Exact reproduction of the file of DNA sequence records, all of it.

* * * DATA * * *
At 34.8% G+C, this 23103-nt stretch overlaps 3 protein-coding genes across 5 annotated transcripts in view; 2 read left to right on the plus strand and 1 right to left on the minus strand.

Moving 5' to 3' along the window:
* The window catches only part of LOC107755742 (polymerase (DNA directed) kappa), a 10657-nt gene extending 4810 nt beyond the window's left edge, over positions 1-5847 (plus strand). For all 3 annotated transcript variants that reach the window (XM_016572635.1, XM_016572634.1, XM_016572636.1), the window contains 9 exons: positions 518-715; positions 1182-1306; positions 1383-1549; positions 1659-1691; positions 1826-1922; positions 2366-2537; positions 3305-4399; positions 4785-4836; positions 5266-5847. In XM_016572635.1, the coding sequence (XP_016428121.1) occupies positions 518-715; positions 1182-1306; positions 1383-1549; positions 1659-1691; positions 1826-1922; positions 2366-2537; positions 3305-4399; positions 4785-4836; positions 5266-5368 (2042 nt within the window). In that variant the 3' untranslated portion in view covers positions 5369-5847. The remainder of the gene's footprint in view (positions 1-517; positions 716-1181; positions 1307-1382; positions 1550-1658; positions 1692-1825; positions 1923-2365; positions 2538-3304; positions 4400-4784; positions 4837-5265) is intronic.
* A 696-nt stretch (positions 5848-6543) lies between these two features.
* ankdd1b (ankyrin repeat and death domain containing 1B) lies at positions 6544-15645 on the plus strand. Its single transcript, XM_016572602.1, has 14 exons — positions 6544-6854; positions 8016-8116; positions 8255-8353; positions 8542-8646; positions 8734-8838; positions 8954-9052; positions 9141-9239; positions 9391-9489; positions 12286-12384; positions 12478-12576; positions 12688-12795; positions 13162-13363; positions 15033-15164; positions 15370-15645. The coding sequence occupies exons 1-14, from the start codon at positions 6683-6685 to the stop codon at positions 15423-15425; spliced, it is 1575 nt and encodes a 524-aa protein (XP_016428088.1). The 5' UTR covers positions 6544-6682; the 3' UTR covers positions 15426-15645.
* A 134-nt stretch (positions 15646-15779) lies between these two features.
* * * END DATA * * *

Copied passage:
At 34.8% G+C, this 23103-nt stretch overlaps 3 protein-coding genes across 5 annotated transcripts in view; 2 read left to right on the plus strand and 1 right to left on the minus strand.

Moving 5' to 3' along the window:
* The window catches only part of LOC107755742 (polymerase (DNA directed) kappa), a 10657-nt gene extending 4810 nt beyond the window's left edge, over positions 1-5847 (plus strand). For all 3 annotated transcript variants that reach the window (XM_016572635.1, XM_016572634.1, XM_016572636.1), the window contains 9 exons: positions 518-715; positions 1182-1306; positions 1383-1549; positions 1659-1691; positions 1826-1922; positions 2366-2537; positions 3305-4399; positions 4785-4836; positions 5266-5847. In XM_016572635.1, the coding sequence (XP_016428121.1) occupies positions 518-715; positions 1182-1306; positions 1383-1549; positions 1659-1691; positions 1826-1922; positions 2366-2537; positions 3305-4399; positions 4785-4836; positions 5266-5368 (2042 nt within the window). In that variant the 3' untranslated portion in view covers positions 5369-5847. The remainder of the gene's footprint in view (positions 1-517; positions 716-1181; positions 1307-1382; positions 1550-1658; positions 1692-1825; positions 1923-2365; positions 2538-3304; positions 4400-4784; positions 4837-5265) is intronic.
* A 696-nt stretch (positions 5848-6543) lies between these two features.
* ankdd1b (ankyrin repeat and death domain containing 1B) lies at positions 6544-15645 on the plus strand. Its single transcript, XM_016572602.1, has 14 exons — positions 6544-6854; positions 8016-8116; positions 8255-8353; positions 8542-8646; positions 8734-8838; positions 8954-9052; positions 9141-9239; positions 9391-9489; positions 12286-12384; positions 12478-12576; positions 12688-12795; positions 13162-13363; positions 15033-15164; positions 15370-15645. The coding sequence occupies exons 1-14, from the start codon at positions 6683-6685 to the stop codon at positions 15423-15425; spliced, it is 1575 nt and encodes a 524-aa protein (XP_016428088.1). The 5' UTR covers positions 6544-6682; the 3' UTR covers positions 15426-15645.
* A 134-nt stretch (positions 15646-15779) lies between these two features.